Life and Work
Born in 1964 to a Scandinavian American mother and a Nigerian father, Faith Adiele grew up in a rural area in Washington. Initially, her mother’s family rejected her parents’ biracial relationship, but they later accepted their daughter’s decision and their granddaughter. Adiele describes her relationship with her mother and grandparents as her “first training in arts and activism–question everything, put yourself on the line, but do it beautifully, and keep ’em laughing” (“Book Fest Q & A”). When she was a toddler, Adiele’s father left the United States and returned to Nigeria during the Biafran War. She wouldn’t see him again until she was twenty-six.
As a college student, Adiele obtained a bachelor of arts degree in Southeast Asian Studies at Harvard College (1987), a master of arts in creative writing at Lesley College (1996), and master of fine arts in fiction (2001) and nonfiction (2002) from the University of Iowa. During these years, she received fellowships from the MacDowell Colony, the Virginia Center for Creative Arts, the Ragdale Foundation, and the Banff Center for the Arts.
Adiele’s professional career has been diverse, and includes becoming a Buddhist nun in Thailand and working as a community advocate, a bureaucrat, a diversity teacher, and a college professor. She served as the Christa McAuliffe Chair at Framingham State College and also taught at University of Iowa. Currently, she teaches writing courses at the University of Pittsburgh, where she is an assistant professor of English. In addition to teaching, Adiele spends her time traveling and writing.
Having traveled internationally through Southeast Asia, Africa, Mexico, and Europe, Adiele appreciates the cultural aspects of Pittsburgh. She explains the factors that led to her choice to settle in this Pennsylvania city: “I live in Pittsburgh because the job is great. I just bought a house in an area called Polish Hill, because it’s close to the university yet also close to downtown and the warehouse district (and I’m hoping the little old ladies in my neighborhood are generous with the homemade piroghis)” (“Book Fest Q & A”).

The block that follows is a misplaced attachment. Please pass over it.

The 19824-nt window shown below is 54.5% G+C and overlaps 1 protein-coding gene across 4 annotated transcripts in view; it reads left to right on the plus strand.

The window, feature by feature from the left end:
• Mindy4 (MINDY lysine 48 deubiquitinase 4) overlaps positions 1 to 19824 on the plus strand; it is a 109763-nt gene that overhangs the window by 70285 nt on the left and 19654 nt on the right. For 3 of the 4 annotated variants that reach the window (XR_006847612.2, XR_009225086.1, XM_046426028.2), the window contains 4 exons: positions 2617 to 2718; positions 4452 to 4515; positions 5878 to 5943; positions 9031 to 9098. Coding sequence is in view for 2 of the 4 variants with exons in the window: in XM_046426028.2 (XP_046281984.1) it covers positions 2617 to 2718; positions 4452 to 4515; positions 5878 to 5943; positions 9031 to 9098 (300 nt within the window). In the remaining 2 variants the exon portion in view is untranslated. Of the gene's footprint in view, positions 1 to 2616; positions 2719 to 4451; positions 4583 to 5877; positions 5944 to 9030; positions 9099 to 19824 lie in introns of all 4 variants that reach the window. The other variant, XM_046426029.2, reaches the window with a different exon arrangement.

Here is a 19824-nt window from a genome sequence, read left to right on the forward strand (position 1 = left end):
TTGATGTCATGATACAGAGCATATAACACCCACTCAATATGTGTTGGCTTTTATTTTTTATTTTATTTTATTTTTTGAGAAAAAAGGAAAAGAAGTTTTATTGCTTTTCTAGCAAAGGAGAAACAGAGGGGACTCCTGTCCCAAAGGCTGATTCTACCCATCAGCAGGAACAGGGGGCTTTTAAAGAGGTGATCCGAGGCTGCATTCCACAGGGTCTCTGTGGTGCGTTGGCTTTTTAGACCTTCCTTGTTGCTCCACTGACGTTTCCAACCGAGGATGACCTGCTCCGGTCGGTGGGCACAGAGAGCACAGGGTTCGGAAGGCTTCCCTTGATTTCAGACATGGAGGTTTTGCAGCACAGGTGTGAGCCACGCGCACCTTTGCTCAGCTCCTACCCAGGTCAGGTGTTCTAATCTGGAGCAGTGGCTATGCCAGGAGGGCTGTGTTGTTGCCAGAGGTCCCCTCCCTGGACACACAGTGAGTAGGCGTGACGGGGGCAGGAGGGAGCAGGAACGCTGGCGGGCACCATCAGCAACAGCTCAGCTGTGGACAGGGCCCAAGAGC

In the summer of 2007, Adiele taught three workshops at the Iowa Summer Writing Festival: “What We Talk About When We Talk About Food,” “Politics & Poetics: Writing Yourself Into/Onto The World,” and “Travel Tales: Making The Foreign Familiar & The Familiar Foreign.”
Throughout her writing career, Adiele has published essays in many journals, magazines, and anthologies. Using the penname Jane Harvard, Adiele co-wrote the novel The Student Body with three of her classmates: Michael Melcher, Bennett Singer, and Julia Sullivan. The novel takes place at Harvard and involves crime and sex scandals. In addition, Adiele has produced a PBS documentary called My Journey Home that records her journey to Nigeria to reunite with her father. She is currently working on a memoir, Twins: Growing Up Nigerian/Scandinavian/ American, which discusses her multicultural background, her childhood, and her reunion with her father.
Adiele’s Meeting Faith: The Forest Journals of a Black Buddhist Nun is a work of creative nonfiction that chronicles Adiele’s decision to become a Buddhist nun, or “maechi,” in Thailand. She characterizes the book as a “hybrid … (part memoir, part travelogue, part spiritual diary, part anthropological research)” that has a “title that would work on multiple levels” (Book Fest Q & A”). This hybrid nature is also demonstrated by the form of the novel. The narrative is framed by quotations from books, excerpts from her actual journals, and anthropological observations in the margins, and the story uses flashbacks, visions, dreams, and internal monologues in addition to recording the details of her life in the temple, or “wat.”